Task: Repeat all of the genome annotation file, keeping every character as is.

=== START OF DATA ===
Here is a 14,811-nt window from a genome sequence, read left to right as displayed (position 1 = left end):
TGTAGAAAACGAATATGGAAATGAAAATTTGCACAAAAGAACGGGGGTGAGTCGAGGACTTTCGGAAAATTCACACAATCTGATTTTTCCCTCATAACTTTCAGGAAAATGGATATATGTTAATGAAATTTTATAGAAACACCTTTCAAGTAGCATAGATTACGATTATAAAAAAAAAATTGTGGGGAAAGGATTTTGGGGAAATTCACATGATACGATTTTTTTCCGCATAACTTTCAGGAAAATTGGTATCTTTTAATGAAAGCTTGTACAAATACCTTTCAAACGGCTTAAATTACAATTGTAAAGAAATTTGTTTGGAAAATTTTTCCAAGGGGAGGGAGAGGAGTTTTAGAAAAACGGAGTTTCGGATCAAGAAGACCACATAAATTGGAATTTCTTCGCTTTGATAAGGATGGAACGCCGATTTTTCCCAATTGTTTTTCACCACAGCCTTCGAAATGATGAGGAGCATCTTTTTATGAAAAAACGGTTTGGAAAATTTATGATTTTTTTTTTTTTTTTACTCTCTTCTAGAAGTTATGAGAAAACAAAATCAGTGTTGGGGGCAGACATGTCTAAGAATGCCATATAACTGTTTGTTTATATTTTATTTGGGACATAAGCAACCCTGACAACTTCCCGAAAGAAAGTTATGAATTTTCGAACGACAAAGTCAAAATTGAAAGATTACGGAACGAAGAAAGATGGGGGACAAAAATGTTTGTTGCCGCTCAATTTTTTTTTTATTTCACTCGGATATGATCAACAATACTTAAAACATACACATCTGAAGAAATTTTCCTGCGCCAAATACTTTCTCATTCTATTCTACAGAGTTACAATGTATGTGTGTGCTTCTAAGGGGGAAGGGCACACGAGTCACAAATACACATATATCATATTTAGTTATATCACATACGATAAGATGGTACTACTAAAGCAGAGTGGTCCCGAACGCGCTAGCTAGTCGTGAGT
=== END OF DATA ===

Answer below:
Here is a 14,811-nt window from a genome sequence, read left to right as displayed (position 1 = left end):
TGTAGAAAACGAATATGGAAATGAAAATTTGCACAAAAGAACGGGGGTGAGTCGAGGACTTTCGGAAAATTCACACAATCTGATTTTTCCCTCATAACTTTCAGGAAAATGGATATATGTTAATGAAATTTTATAGAAACACCTTTCAAGTAGCATAGATTACGATTATAAAAAAAAAATTGTGGGGAAAGGATTTTGGGGAAATTCACATGATACGATTTTTTTCCGCATAACTTTCAGGAAAATTGGTATCTTTTAATGAAAGCTTGTACAAATACCTTTCAAACGGCTTAAATTACAATTGTAAAGAAATTTGTTTGGAAAATTTTTCCAAGGGGAGGGAGAGGAGTTTTAGAAAAACGGAGTTTCGGATCAAGAAGACCACATAAATTGGAATTTCTTCGCTTTGATAAGGATGGAACGCCGATTTTTCCCAATTGTTTTTCACCACAGCCTTCGAAATGATGAGGAGCATCTTTTTATGAAAAAACGGTTTGGAAAATTTATGATTTTTTTTTTTTTTTTACTCTCTTCTAGAAGTTATGAGAAAACAAAATCAGTGTTGGGGGCAGACATGTCTAAGAATGCCATATAACTGTTTGTTTATATTTTATTTGGGACATAAGCAACCCTGACAACTTCCCGAAAGAAAGTTATGAATTTTCGAACGACAAAGTCAAAATTGAAAGATTACGGAACGAAGAAAGATGGGGGACAAAAATGTTTGTTGCCGCTCAATTTTTTTTTTATTTCACTCGGATATGATCAACAATACTTAAAACATACACATCTGAAGAAATTTTCCTGCGCCAAATACTTTCTCATTCTATTCTACAGAGTTACAATGTATGTGTGTGCTTCTAAGGGGGAAGGGCACACGAGTCACAAATACACATATATCATATTTAGTTATATCACATACGATAAGATGGTACTACTAAAGCAGAGTGGTCCCGAACGCGCTAGCTAGTCGTGAGT